According to a research conducted by Stanford this year (2020), 42% of the US workforce has shifted from the office setup to working from home on a full time basis. This shift is attributable to large organizations, such as Google, Facebook, and Twitter, asking their employers to continue working from home. In fact, the health board keeps advising more companies to do the same. Whether your company has announced a new work from home policy for all or you’re among the non essential service providers who can work remotely, gathering enough information on how to set up a work from home space is crucial.

Although research shows that working from home increases productivity and work life balance, it is imperative to note that 70% of this success will depend on how well you plan and set up your remote working environment.

Before we go to the actual setup, here are some factors to consider while setting up a work from home office:

Availability of space/location

If you live in the country, space might not be an issue for you. For most people living in the city, however, finding a large office space in their home might be a challenge. As such, you have to look for ways to utilize the available space or modify the existing one. For example, you can convert the guest room or the drying room to an office. Use the basic minimums and multipurpose equipment.

Identify existing distracters and know how to deal with them

Although working from home comes with flexibility and balance, achieving work and life balance is easier said than done. It would be a lie to say that you can watch your kid knock the door twice or thrice in the middle of a meeting without being distracted. In other instances, you might need to fix a cup of coffee as you work on the kitchen table only to have your pet knock off your laptop. As such, you need to identify your distracters and come up with a strategy on how to deal with them before you set up your working space.

Connection and availability of essential services

For most, if not all workers, internet is crucial to getting the tasks done. Whether you are a lawyer, blogger, or entrepreneur, it is the only way (apart from phone service) you connect to the world and communicate to your colleagues. As such, you have to ensure that you have proper, reliable, and fast internet service. Sometimes you might find that the recommended internet provider does not cover your location.

Flexibility/working hours and accessibility

Flexibility depends on your work. A consultant may engage a client at dusk while a human resource manager may prefer to do the same in the morning. The bottom-line is achieving the required number of working hours per day/per week. If you work through the night, then your office should be easily accessible.

Setting up the ideal work from home space

1. Proper work height

You will need a desk and a table with a standard height of 29 inches from the work surface to the floor. To be safe, opt for a table or a desk that has an adjustable height. If you are tall, you will need a higher height while a short height works better with short people.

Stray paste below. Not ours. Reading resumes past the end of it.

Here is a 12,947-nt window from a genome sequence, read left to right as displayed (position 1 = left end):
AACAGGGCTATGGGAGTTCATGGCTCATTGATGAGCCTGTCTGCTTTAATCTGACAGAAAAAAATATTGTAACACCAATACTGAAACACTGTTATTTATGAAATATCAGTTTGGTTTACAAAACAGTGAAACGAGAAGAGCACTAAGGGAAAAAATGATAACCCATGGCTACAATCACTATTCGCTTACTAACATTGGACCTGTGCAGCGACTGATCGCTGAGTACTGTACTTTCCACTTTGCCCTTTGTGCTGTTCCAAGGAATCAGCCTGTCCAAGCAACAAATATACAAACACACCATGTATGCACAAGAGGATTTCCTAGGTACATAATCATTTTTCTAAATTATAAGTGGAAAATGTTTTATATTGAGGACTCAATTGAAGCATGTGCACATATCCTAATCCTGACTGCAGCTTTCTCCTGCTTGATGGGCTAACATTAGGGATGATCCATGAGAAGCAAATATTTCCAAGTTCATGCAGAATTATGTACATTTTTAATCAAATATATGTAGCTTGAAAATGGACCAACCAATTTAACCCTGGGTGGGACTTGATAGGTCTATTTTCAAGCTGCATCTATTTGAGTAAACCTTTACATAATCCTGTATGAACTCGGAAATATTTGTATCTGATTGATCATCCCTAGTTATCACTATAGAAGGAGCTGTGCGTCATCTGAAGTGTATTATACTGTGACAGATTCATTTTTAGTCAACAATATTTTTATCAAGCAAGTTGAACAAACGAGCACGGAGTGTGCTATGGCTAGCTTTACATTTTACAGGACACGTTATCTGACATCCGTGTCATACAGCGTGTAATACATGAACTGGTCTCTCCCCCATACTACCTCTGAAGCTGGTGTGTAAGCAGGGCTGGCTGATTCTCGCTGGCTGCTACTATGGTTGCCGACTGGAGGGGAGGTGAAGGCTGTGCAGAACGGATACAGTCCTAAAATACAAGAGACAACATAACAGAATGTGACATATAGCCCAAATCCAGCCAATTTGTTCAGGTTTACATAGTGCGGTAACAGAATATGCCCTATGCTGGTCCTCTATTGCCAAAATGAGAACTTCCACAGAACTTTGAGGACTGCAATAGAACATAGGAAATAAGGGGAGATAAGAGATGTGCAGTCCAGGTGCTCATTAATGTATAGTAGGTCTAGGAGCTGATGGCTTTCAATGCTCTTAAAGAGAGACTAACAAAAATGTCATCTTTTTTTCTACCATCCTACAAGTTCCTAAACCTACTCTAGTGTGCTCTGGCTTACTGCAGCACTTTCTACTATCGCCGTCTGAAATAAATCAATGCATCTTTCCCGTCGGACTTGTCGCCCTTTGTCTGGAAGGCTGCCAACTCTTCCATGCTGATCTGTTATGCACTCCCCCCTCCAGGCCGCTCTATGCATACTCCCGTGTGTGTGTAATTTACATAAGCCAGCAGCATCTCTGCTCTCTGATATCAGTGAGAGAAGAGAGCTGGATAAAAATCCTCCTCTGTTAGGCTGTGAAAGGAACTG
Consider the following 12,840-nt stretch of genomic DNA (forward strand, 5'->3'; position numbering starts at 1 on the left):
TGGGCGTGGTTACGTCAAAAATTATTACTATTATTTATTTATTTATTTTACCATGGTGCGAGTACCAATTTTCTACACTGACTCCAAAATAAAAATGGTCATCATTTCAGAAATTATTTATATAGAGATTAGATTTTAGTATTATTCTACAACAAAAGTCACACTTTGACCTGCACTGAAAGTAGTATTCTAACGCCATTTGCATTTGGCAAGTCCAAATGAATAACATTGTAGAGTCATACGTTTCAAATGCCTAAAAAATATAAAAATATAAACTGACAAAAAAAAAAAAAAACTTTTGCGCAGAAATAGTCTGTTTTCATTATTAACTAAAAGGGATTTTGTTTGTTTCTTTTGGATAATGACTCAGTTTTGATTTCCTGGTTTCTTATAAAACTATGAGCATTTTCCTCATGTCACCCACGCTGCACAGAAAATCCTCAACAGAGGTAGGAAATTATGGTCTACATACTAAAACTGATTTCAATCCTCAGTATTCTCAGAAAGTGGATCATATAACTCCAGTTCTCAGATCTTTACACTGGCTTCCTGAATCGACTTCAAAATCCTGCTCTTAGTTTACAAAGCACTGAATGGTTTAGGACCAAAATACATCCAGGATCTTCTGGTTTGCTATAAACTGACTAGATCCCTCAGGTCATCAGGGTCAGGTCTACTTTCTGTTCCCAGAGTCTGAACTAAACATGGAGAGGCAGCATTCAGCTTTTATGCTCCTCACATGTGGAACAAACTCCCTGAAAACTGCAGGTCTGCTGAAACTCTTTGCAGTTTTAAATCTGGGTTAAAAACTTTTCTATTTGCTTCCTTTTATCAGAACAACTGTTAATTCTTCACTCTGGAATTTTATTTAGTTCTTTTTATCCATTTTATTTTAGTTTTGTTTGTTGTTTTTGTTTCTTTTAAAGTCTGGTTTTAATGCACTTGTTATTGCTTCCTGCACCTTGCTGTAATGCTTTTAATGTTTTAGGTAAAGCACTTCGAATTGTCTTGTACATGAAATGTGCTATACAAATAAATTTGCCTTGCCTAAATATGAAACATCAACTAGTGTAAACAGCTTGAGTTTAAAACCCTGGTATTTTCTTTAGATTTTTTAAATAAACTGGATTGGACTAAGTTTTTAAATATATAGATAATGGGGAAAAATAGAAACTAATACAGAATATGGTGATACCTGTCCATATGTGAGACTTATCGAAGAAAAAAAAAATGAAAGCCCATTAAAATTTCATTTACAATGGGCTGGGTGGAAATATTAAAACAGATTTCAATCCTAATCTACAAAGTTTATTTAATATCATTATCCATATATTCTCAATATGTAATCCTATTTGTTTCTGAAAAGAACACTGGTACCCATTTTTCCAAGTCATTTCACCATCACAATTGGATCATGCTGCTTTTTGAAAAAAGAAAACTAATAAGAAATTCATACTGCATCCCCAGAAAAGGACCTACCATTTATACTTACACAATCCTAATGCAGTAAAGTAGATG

When you sit up, ensure your forearm is parallel to the ground and your wrists are stable when you type or handle the mouse. This will ensure that you do not bend your wrist for long since it might result in an injury.

Note that the standard height above is used when writing on paper and not when using the keyboard. When using the keyboard, ensure the keyboard tray is two inches below the writing surface. The tray should be wide enough to fit both the keyboard and the mouse.

2. A proper chair

Although you might prefer to improvise, an office chair should not be among the items you compromise on quality. Using a bad chair will not only reduce your productivity but also will injure you over prolonged use. This is because couches, dining chairs, and deck chairs do not encourage an upright posture that you need when working.

When you’re working on a budget, settle on ergonomic office chairs that range from as low as $150 to $600 that will do a good job. If you can afford it, or need it for the long term, go for adjustable professional office chairs. Ensure you test them out in person (if possible) because it is difficult to tell a chairs’ comfort from a picture/website.

Features of a good ergonomic chair

  • Should have an adjustable height
  • Can roll and provide comfortable lumbar support
  • Should support your fore arm weight and height
  • Should be made of comfortable material
  • Should support your weight

3. Good lighting

Good lighting is as essential as the room itself. Although most equipment overshadows its importance, good lighting affects your ability to work effectively.

Opt for indirect lighting, preferably overhead. It should not be in your direct field of view or reflecting on your monitor. The intensity of the light should also be moderate to allow you to read clearly without shadowing.

Dos and don’ts when it comes to lighting

  • Avoid diffused natural light- one diffused with shades and curtains.
  • Don’t place a reading lamp next to your monitor- it creates competing light sources, which may create a glare.
  • Moderate your monitors brightness- this will help you avoid eyestrain
  • Put additional lights away from your direct view

4. Good internet service

  • Work with a minimum speed of 50 mbps
  • Opt for wired connection- connect your router via an Ethernet cable
  • Use Wi-Fi for basic office work only
  • Use modern equipment that supports a higher bandwidth

5. Other requirements

  • Floor comfort and design
  • Extra adapters and headsets
  • Printer/scanner